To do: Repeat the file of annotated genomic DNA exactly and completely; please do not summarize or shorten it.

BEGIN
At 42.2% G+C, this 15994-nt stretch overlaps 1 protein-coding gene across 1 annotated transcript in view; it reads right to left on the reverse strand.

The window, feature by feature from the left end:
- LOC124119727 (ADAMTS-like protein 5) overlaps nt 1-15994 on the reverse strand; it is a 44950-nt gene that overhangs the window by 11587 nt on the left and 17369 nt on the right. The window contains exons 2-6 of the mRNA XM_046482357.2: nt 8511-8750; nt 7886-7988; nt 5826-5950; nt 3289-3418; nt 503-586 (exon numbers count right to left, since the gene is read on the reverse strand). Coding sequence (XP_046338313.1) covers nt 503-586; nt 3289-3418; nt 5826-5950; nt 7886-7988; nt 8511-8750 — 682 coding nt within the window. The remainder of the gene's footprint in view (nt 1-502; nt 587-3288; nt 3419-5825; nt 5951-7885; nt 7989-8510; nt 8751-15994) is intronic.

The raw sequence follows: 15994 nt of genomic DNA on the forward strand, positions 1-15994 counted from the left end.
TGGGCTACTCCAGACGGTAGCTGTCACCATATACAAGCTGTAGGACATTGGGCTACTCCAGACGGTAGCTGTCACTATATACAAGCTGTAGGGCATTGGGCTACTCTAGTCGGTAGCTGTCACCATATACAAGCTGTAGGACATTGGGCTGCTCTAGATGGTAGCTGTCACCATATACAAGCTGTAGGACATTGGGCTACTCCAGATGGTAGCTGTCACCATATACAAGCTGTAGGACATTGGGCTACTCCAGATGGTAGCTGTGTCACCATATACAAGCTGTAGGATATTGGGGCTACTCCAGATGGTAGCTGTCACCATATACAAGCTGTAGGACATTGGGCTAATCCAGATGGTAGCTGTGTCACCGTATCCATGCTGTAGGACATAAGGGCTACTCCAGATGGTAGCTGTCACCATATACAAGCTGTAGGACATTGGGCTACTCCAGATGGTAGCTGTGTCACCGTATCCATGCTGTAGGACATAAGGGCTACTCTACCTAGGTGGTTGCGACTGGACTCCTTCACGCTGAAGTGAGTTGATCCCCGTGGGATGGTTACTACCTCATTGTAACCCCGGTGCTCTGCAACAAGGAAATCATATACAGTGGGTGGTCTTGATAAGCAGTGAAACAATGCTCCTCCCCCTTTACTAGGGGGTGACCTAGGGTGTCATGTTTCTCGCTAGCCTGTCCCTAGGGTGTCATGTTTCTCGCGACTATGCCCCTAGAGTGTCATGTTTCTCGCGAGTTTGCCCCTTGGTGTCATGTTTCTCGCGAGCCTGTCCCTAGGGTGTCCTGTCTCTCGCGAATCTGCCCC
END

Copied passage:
At 42.2% G+C, this 15994-nt stretch overlaps 1 protein-coding gene across 1 annotated transcript in view; it reads right to left on the reverse strand.

The window, feature by feature from the left end:
- LOC124119727 (ADAMTS-like protein 5) overlaps nt 1-15994 on the reverse strand; it is a 44950-nt gene that overhangs the window by 11587 nt on the left and 17369 nt on the right. The window contains exons 2-6 of the mRNA XM_046482357.2: nt 8511-8750; nt 7886-7988; nt 5826-5950; nt 3289-3418; nt 503-586 (exon numbers count right to left, since the gene is read on the reverse strand). Coding sequence (XP_046338313.1) covers nt 503-586; nt 3289-3418; nt 5826-5950; nt 7886-7988; nt 8511-8750 — 682 coding nt within the window. The remainder of the gene's footprint in view (nt 1-502; nt 587-3288; nt 3419-5825; nt 5951-7885; nt 7989-8510; nt 8751-15994) is intronic.

The raw sequence follows: 15994 nt of genomic DNA on the forward strand, positions 1-15994 counted from the left end.
TGGGCTACTCCAGACGGTAGCTGTCACCATATACAAGCTGTAGGACATTGGGCTACTCCAGACGGTAGCTGTCACTATATACAAGCTGTAGGGCATTGGGCTACTCTAGTCGGTAGCTGTCACCATATACAAGCTGTAGGACATTGGGCTGCTCTAGATGGTAGCTGTCACCATATACAAGCTGTAGGACATTGGGCTACTCCAGATGGTAGCTGTCACCATATACAAGCTGTAGGACATTGGGCTACTCCAGATGGTAGCTGTGTCACCATATACAAGCTGTAGGATATTGGGGCTACTCCAGATGGTAGCTGTCACCATATACAAGCTGTAGGACATTGGGCTAATCCAGATGGTAGCTGTGTCACCGTATCCATGCTGTAGGACATAAGGGCTACTCCAGATGGTAGCTGTCACCATATACAAGCTGTAGGACATTGGGCTACTCCAGATGGTAGCTGTGTCACCGTATCCATGCTGTAGGACATAAGGGCTACTCTACCTAGGTGGTTGCGACTGGACTCCTTCACGCTGAAGTGAGTTGATCCCCGTGGGATGGTTACTACCTCATTGTAACCCCGGTGCTCTGCAACAAGGAAATCATATACAGTGGGTGGTCTTGATAAGCAGTGAAACAATGCTCCTCCCCCTTTACTAGGGGGTGACCTAGGGTGTCATGTTTCTCGCTAGCCTGTCCCTAGGGTGTCATGTTTCTCGCGACTATGCCCCTAGAGTGTCATGTTTCTCGCGAGTTTGCCCCTTGGTGTCATGTTTCTCGCGAGCCTGTCCCTAGGGTGTCCTGTCTCTCGCGAATCTGCCCC